Lately, you’ve noticed a musty odor in your car. The windows are often foggy and the carpets are wet. The most probable culprit behind all these is that there’s water leaking into your vehicle. A problem like this needs immediate attention if you don’t want to damage and repair/replace other body parts for Mercedes or for any of you other prized automobiles.
Indeed, cars are huge investments. You’ve spent money and energy to get yourself one, so the last thing that you wanted to happen is to have it broken by a water leak issue.
If you suspect a water leak, the first thing you need to do is to know the root of the problem. Here are some possible causes:
Damaged windshield weather stripping. The weather stripping is the rubber found around the rear and front windshields. If this gets damaged or becomes brittle, water can leak into your car.
Damaged or improperly closed sunroof. If your car has a sunroof, check if it’s properly closed or isn’t damaged. It can be another cause of water leak.
Damaged door parts. The doors of your car have weather strippings, seals, and membranes that when damaged can cause water to leak inside and leave other body parts for Mercedes broken.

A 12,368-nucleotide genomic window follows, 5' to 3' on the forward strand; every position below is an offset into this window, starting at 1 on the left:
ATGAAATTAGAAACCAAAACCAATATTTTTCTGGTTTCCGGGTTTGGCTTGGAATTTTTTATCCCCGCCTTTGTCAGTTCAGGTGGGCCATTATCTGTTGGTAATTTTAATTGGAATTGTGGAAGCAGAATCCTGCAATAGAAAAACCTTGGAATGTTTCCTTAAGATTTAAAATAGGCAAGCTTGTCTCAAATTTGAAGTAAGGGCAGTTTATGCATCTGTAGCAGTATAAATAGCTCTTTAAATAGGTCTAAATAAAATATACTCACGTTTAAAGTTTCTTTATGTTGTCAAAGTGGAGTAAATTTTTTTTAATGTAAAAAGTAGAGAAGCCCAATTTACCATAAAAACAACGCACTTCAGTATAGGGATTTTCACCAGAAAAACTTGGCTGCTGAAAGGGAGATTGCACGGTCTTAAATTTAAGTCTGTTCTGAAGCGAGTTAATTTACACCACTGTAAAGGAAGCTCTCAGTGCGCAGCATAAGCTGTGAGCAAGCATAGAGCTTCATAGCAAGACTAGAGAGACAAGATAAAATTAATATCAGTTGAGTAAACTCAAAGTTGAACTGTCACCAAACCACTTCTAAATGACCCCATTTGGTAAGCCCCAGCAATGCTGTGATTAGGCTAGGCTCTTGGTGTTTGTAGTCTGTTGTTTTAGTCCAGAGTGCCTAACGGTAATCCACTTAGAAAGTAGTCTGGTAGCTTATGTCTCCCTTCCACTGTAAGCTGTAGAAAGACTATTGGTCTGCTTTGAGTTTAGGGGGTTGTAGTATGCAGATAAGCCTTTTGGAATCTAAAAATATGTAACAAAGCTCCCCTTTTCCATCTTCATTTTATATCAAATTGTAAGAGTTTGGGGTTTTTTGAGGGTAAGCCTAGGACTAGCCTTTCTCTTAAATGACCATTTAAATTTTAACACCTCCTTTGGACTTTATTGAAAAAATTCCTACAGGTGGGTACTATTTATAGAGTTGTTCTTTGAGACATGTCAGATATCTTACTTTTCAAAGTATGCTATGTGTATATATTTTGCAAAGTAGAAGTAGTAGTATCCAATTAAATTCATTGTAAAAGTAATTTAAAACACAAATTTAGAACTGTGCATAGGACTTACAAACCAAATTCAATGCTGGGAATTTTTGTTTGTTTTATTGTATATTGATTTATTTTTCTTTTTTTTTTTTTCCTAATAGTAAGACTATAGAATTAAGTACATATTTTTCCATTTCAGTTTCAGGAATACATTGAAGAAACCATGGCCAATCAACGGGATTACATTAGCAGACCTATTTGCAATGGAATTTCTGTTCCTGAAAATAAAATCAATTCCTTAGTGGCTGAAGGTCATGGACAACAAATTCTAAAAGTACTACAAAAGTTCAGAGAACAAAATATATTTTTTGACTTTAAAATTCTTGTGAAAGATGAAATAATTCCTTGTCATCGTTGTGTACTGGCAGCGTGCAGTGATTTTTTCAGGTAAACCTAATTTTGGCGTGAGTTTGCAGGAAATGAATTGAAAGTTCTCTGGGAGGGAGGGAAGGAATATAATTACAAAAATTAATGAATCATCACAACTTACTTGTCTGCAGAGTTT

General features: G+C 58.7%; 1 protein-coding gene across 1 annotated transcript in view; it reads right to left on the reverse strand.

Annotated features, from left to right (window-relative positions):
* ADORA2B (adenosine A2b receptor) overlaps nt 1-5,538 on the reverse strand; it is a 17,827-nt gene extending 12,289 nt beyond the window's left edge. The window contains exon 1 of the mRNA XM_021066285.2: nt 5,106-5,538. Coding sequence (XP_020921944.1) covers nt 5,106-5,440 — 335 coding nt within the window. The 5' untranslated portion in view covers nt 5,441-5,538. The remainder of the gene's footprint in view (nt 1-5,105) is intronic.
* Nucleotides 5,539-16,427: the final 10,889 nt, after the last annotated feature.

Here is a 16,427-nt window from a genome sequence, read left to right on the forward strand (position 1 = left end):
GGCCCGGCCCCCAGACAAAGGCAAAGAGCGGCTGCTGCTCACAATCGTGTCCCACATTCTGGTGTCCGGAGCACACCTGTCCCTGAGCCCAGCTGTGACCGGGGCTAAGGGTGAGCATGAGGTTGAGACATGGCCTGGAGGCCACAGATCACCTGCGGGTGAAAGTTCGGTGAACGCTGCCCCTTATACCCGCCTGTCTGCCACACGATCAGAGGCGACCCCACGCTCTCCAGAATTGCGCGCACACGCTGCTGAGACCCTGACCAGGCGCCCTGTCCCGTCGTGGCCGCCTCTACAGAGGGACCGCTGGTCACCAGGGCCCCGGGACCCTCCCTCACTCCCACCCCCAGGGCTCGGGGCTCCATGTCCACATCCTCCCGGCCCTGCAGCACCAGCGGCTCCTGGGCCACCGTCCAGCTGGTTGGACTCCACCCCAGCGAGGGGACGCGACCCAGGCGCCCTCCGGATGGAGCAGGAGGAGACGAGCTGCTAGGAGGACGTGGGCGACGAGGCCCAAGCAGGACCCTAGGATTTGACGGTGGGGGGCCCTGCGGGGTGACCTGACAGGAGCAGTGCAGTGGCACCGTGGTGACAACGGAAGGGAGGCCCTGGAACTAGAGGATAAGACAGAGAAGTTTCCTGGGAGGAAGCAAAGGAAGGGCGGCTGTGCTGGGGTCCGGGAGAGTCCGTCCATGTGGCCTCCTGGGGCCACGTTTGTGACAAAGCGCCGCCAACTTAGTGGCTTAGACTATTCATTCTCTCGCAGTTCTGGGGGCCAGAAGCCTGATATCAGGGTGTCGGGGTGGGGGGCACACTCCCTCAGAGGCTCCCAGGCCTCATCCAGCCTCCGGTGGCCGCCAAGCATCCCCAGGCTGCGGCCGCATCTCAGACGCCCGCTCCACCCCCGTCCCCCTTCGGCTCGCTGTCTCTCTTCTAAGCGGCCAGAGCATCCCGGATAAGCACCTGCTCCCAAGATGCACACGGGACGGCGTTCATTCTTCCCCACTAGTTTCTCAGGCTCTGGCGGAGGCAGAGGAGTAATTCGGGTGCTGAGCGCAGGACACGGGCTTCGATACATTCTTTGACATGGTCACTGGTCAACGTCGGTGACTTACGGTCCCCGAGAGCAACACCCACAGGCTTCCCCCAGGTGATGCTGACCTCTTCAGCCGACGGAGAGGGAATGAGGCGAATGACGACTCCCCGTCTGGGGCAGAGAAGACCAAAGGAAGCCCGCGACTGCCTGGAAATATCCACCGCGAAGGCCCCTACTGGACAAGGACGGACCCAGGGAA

Blockage in your car’s air conditioning system. If the “drain tube” of your car’s AC system is blocked, water can actually build up behind your dashboard. Water can also be found on the mats and front carpets of your car.
How to Pinpoint the Cause
More often than not, car owners tend to find it hard to properly identify which among the mentioned possible causes is the real reason behind the leak. You may end up fixing the wrong area, failing to seal the pinhole and subsequently damaging the body parts for your Mercedes.
Here are time-tested ways on how to pinpoint the cause:
Gently shower your car with warm water so you can personally see where the water is leaking into your vehicle. Remember to keep the pressure low; high pressure causes the water to merely “bounce off” your car and never actually find a way inside.
You can also do a soap test if you don’t want to create your own little rain shower. Simply apply soap on a wash mitt and wipe around the windows. Afterward, turn on the heater blower on high defrost. From outside, observe where bubbles might come out — this is likely the area where water leaks into your car.
Sealing the Leak
When sealing the leak, it’s important to know that you should never use silicone. This is mainly because of the silicone’s characteristic of expanding and contracting when exposed to heat or to the cold weather. Sealants won’t also work when a silicone is already applied to the area where the leak comes from — it won’t simply stick.
You can resort to buying proper sealants online or at the nearest store to fix the pinhole. If you’re unsure how to make this work, it’s wisest to call for professional help. Let your car be diagnosed and repaired by the pros.
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